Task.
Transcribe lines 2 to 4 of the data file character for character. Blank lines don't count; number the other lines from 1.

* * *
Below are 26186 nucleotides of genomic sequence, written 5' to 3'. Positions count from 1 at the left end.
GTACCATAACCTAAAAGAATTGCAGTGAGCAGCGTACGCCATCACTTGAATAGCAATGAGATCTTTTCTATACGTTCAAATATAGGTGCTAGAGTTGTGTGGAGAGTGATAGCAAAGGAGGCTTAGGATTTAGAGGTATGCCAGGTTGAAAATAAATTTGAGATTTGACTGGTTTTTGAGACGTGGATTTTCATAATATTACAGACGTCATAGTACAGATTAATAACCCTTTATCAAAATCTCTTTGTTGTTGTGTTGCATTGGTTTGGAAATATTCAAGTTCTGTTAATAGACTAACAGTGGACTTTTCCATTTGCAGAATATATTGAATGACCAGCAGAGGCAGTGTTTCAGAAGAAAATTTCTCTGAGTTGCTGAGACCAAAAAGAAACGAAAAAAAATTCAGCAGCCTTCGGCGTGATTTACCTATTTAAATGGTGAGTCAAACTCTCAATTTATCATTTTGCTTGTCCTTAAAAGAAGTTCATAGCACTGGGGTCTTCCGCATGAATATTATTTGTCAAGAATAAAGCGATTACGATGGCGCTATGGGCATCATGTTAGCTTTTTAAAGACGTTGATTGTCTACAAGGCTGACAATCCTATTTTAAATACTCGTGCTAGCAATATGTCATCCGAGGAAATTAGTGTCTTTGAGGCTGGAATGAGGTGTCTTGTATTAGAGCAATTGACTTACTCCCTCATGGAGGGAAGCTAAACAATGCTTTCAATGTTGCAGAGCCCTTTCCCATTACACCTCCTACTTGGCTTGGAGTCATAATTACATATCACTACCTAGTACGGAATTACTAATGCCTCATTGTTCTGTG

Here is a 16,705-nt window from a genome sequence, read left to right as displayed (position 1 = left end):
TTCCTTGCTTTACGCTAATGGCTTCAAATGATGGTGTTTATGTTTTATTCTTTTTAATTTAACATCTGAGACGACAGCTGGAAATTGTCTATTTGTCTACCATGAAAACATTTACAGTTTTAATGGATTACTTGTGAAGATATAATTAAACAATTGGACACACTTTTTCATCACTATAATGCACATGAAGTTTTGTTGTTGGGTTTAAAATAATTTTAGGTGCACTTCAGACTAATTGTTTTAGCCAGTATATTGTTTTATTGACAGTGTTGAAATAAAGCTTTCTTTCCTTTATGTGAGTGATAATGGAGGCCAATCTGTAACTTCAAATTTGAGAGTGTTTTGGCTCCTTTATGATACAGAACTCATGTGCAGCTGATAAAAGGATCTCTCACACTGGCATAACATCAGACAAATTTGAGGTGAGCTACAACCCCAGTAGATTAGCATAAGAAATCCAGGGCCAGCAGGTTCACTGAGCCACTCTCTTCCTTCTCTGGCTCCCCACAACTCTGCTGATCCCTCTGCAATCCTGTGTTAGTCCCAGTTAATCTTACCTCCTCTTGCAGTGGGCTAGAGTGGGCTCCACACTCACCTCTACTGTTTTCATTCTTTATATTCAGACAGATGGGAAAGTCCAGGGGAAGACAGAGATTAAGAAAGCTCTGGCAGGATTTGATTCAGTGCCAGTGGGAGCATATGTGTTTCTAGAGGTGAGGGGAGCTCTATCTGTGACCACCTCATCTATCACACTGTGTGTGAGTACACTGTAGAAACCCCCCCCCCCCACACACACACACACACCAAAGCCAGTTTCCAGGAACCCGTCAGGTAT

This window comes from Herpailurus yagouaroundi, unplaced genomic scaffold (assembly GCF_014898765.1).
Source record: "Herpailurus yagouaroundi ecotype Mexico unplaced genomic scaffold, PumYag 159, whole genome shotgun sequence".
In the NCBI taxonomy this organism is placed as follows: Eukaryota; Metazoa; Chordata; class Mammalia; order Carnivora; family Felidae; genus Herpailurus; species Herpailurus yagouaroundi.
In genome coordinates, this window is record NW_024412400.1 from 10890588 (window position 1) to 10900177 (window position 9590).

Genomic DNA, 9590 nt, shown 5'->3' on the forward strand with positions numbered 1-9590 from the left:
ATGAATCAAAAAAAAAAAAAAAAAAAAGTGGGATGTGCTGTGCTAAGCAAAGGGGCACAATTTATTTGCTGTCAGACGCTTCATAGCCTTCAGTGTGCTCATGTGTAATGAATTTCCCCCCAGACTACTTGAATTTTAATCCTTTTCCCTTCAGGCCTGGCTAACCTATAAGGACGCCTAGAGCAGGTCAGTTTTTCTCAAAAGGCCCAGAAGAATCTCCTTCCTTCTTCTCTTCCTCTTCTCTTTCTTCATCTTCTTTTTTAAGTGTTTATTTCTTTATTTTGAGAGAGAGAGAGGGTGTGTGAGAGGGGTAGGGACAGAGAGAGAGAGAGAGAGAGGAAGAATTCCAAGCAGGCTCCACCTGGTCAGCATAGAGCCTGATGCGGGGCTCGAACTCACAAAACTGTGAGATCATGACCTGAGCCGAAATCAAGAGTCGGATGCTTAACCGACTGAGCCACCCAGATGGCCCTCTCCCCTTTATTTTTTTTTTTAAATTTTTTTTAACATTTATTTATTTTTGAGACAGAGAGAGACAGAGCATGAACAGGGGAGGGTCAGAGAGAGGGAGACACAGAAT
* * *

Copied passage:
GTACCATAACCTAAAAGAATTGCAGTGAGCAGCGTACGCCATCACTTGAATAGCAATGAGATCTTTTCTATACGTTCAAATATAGGTGCTAGAGTTGTGTGGAGAGTGATAGCAAAGGAGGCTTAGGATTTAGAGGTATGCCAGGTTGAAAATAAATTTGAGATTTGACTGGTTTTTGAGACGTGGATTTTCATAATATTACAGACGTCATAGTACAGATTAATAACCCTTTATCAAAATCTCTTTGTTGTTGTGTTGCATTGGTTTGGAAATATTCAAGTTCTGTTAATAGACTAACAGTGGACTTTTCCATTTGCAGAATATATTGAATGACCAGCAGAGGCAGTGTTTCAGAAGAAAATTTCTCTGAGTTGCTGAGACCAAAAAGAAACGAAAAAAAATTCAGCAGCCTTCGGCGTGATTTACCTATTTAAATGGTGAGTCAAACTCTCAATTTATCATTTTGCTTGTCCTTAAAAGAAGTTCATAGCACTGGGGTCTTCCGCATGAATATTATTTGTCAAGAATAAAGCGATTACGATGGCGCTATGGGCATCATGTTAGCTTTTTAAAGACGTTGATTGTCTACAAGGCTGACAATCCTATTTTAAATACTCGTGCTAGCAATATGTCATCCGAGGAAATTAGTGTCTTTGAGGCTGGAATGAGGTGTCTTGTATTAGAGCAATTGACTTACTCCCTCATGGAGGGAAGCTAAACAATGCTTTCAATGTTGCAGAGCCCTTTCCCATTACACCTCCTACTTGGCTTGGAGTCATAATTACATATCACTACCTAGTACGGAATTACTAATGCCTCATTGTTCTGTG

Here is a 16,705-nt window from a genome sequence, read left to right as displayed (position 1 = left end):
TTCCTTGCTTTACGCTAATGGCTTCAAATGATGGTGTTTATGTTTTATTCTTTTTAATTTAACATCTGAGACGACAGCTGGAAATTGTCTATTTGTCTACCATGAAAACATTTACAGTTTTAATGGATTACTTGTGAAGATATAATTAAACAATTGGACACACTTTTTCATCACTATAATGCACATGAAGTTTTGTTGTTGGGTTTAAAATAATTTTAGGTGCACTTCAGACTAATTGTTTTAGCCAGTATATTGTTTTATTGACAGTGTTGAAATAAAGCTTTCTTTCCTTTATGTGAGTGATAATGGAGGCCAATCTGTAACTTCAAATTTGAGAGTGTTTTGGCTCCTTTATGATACAGAACTCATGTGCAGCTGATAAAAGGATCTCTCACACTGGCATAACATCAGACAAATTTGAGGTGAGCTACAACCCCAGTAGATTAGCATAAGAAATCCAGGGCCAGCAGGTTCACTGAGCCACTCTCTTCCTTCTCTGGCTCCCCACAACTCTGCTGATCCCTCTGCAATCCTGTGTTAGTCCCAGTTAATCTTACCTCCTCTTGCAGTGGGCTAGAGTGGGCTCCACACTCACCTCTACTGTTTTCATTCTTTATATTCAGACAGATGGGAAAGTCCAGGGGAAGACAGAGATTAAGAAAGCTCTGGCAGGATTTGATTCAGTGCCAGTGGGAGCATATGTGTTTCTAGAGGTGAGGGGAGCTCTATCTGTGACCACCTCATCTATCACACTGTGTGTGAGTACACTGTAGAAACCCCCCCCCCCCACACACACACACACACCAAAGCCAGTTTCCAGGAACCCGTCAGGTAT